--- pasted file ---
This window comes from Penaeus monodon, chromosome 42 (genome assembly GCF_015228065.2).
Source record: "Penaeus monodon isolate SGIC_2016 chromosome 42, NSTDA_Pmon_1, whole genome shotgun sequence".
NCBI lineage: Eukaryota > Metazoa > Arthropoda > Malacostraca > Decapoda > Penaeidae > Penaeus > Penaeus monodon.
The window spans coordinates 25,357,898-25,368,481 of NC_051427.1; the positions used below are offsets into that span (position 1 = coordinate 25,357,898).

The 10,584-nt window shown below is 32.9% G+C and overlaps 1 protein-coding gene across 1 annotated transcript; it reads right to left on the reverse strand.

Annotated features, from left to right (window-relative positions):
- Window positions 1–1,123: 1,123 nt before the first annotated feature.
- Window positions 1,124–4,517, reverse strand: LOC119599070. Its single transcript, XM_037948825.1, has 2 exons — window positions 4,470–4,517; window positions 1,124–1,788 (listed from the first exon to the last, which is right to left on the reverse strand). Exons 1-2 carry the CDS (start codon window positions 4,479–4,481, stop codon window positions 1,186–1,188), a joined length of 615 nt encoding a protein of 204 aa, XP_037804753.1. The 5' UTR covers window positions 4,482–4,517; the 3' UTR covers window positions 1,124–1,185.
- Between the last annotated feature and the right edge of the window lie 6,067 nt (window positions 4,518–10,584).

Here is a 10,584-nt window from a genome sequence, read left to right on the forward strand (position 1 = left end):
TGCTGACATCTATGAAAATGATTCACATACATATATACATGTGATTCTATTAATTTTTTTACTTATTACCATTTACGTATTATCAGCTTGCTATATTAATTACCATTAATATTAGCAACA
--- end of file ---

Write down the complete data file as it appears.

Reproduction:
This window comes from Penaeus monodon, chromosome 42 (genome assembly GCF_015228065.2).
Source record: "Penaeus monodon isolate SGIC_2016 chromosome 42, NSTDA_Pmon_1, whole genome shotgun sequence".
NCBI lineage: Eukaryota > Metazoa > Arthropoda > Malacostraca > Decapoda > Penaeidae > Penaeus > Penaeus monodon.
The window spans coordinates 25,357,898-25,368,481 of NC_051427.1; the positions used below are offsets into that span (position 1 = coordinate 25,357,898).

The 10,584-nt window shown below is 32.9% G+C and overlaps 1 protein-coding gene across 1 annotated transcript; it reads right to left on the reverse strand.

Annotated features, from left to right (window-relative positions):
- Window positions 1–1,123: 1,123 nt before the first annotated feature.
- Window positions 1,124–4,517, reverse strand: LOC119599070. Its single transcript, XM_037948825.1, has 2 exons — window positions 4,470–4,517; window positions 1,124–1,788 (listed from the first exon to the last, which is right to left on the reverse strand). Exons 1-2 carry the CDS (start codon window positions 4,479–4,481, stop codon window positions 1,186–1,188), a joined length of 615 nt encoding a protein of 204 aa, XP_037804753.1. The 5' UTR covers window positions 4,482–4,517; the 3' UTR covers window positions 1,124–1,185.
- Between the last annotated feature and the right edge of the window lie 6,067 nt (window positions 4,518–10,584).

Here is a 10,584-nt window from a genome sequence, read left to right on the forward strand (position 1 = left end):
TGCTGACATCTATGAAAATGATTCACATACATATATACATGTGATTCTATTAATTTTTTTACTTATTACCATTTACGTATTATCAGCTTGCTATATTAATTACCATTAATATTAGCAACA